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ROME'S GAMES OF DEATH
Morton M. Hunt
December 19, 1955
For 700 years gladiators met in mortal combat in Rome's huge arenas. Few lived to retire, but some became great heroes
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December 19, 1955

Rome's Games Of Death

For 700 years gladiators met in mortal combat in Rome's huge arenas. Few lived to retire, but some became great heroes

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After the bout, slaves rushed in to drag away the body and to sprinkle clean sand over the bloodied areas. In the stands other slaves flung out handfuls of free nuts, plums, pastry and cheese. Other bouts followed—horsemen with spears against javelin hurl-ers in two-wheeled chariots, archers on foot against swordsmen on horseback, heavily armored gladiators fighting blindly under visored helmets.

Such was the amazing Roman arena. The turnover in gladiators was high, but the source of supply was nearly inexhaustible. The games, as they were called, started in 264 B.C. as a part of funeral rites. For a long time the wealthy ran their own schools, and then in the last days of the Republic, Roman generals, consuls and tribunes, after political power, staged great free games for the common people.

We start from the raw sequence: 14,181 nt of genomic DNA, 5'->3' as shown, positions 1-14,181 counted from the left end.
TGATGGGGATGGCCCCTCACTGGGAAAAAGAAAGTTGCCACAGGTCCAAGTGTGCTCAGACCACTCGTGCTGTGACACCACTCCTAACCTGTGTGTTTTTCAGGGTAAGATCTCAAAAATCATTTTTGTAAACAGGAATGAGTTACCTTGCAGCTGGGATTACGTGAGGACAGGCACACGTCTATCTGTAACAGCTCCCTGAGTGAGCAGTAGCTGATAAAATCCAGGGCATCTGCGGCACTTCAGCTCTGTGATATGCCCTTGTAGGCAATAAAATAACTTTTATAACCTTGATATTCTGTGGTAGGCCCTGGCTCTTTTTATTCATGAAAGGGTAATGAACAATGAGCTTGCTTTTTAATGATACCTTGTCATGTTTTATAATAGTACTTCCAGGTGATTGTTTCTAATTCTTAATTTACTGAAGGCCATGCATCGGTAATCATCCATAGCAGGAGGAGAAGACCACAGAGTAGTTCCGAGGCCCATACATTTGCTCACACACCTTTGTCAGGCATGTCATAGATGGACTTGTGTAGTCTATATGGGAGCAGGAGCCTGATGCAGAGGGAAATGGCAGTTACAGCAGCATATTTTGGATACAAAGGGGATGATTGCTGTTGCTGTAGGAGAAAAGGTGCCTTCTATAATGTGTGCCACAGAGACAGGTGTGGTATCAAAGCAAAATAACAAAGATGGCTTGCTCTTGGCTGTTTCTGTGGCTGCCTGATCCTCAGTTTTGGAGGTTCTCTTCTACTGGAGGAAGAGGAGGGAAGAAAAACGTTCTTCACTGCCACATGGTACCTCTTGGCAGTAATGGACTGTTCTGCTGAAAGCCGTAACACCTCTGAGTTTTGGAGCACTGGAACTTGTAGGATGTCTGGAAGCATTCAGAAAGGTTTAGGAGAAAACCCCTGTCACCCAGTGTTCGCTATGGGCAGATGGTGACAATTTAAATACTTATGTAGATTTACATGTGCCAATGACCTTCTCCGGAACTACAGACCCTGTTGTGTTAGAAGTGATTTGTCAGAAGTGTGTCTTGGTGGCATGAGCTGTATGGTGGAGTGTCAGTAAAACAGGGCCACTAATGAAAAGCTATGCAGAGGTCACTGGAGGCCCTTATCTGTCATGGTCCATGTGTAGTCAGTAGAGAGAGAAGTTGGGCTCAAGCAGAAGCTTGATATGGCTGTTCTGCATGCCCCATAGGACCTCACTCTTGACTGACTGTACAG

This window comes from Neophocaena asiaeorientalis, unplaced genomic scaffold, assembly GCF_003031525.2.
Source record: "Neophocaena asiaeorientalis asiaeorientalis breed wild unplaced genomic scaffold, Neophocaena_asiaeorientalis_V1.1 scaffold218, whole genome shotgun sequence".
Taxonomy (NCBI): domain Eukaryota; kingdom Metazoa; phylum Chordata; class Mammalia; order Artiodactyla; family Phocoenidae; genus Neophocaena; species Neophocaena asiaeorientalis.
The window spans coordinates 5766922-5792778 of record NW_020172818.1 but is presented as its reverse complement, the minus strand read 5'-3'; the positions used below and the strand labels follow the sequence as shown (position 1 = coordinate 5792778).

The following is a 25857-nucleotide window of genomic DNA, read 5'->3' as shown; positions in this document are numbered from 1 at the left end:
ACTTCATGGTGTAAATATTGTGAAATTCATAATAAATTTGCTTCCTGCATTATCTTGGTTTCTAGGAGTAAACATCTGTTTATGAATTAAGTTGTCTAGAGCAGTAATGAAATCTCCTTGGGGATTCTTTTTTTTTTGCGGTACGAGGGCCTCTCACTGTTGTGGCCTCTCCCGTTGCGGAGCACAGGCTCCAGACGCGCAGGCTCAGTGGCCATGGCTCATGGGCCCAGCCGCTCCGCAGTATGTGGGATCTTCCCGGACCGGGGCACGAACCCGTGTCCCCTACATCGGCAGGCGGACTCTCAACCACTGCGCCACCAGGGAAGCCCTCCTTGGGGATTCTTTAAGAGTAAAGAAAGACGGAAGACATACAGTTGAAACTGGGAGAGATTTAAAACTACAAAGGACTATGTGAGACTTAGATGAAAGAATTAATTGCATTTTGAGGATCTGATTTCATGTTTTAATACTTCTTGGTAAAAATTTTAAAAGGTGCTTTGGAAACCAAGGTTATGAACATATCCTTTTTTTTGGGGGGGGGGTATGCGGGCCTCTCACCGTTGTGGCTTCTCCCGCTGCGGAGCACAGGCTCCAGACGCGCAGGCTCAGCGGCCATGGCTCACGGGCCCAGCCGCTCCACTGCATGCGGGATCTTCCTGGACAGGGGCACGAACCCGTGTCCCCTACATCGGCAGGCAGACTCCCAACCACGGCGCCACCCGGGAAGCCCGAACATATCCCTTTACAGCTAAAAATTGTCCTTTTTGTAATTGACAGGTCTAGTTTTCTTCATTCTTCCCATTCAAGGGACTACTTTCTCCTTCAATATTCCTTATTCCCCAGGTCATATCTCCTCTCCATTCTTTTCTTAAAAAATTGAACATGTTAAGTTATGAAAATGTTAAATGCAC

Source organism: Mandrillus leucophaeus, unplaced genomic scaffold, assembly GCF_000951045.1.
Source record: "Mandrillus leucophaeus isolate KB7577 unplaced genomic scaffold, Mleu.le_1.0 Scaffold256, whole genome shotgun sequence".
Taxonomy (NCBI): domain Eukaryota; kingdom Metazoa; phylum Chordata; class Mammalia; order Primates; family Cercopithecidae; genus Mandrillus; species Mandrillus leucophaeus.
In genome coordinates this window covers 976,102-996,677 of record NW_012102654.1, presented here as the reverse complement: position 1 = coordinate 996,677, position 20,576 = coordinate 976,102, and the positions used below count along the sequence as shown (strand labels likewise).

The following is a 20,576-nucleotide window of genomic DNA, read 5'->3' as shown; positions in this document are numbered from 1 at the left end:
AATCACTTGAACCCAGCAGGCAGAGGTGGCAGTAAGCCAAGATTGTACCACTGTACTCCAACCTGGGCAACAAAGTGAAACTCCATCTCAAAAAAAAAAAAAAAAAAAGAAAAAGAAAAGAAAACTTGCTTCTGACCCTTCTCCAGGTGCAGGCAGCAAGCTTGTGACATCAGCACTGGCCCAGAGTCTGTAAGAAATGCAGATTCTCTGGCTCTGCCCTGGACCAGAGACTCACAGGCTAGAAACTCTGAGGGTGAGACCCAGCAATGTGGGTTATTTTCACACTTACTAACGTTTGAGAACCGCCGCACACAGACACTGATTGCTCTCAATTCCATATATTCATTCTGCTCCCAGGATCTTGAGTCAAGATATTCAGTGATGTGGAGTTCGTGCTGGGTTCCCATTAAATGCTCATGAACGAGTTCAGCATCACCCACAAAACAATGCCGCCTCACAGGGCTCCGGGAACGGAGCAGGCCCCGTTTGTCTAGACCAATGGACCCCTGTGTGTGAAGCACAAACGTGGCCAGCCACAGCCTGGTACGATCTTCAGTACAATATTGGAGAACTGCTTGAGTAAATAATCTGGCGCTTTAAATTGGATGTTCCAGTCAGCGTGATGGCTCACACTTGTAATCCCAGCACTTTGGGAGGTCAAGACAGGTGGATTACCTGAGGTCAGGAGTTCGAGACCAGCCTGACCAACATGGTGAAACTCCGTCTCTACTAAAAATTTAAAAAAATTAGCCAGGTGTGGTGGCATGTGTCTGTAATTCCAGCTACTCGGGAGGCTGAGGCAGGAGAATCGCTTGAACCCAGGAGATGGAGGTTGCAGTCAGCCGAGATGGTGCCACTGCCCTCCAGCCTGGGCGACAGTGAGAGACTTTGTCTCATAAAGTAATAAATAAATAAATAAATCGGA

By the time of Claudius (41 A.D.) there were 93 game days given at public expense each year, most of which involved gladiatorial fights (there were also chariot races, beast fights, burnings and the like). Mighty Trajan in 105 A.D. gave the public 123 continuous days of games to celebrate his victory in Dacia; nearly 10,000 gladiators fought during this series.

A typical three-day spectacle given the public to honor some victory or to celebrate the election of some ambitious man cost about $80,000, and even under the rule of the temperate philosopher-emperor, Marcus Aurelius, total expenses for public gladiatorial games ran $8 million a year, while private citizens hired perhaps another $16 million worth for private parties.

The Romans seldom thought of the games as horrifying. Eloquent Cicero wrote that "no better discipline against suffering and death can be presented to the eye." The records leave little doubt that Marius and his cohorts would have preferred to test the efficacy of Cicero's observation from the safety of the stands.

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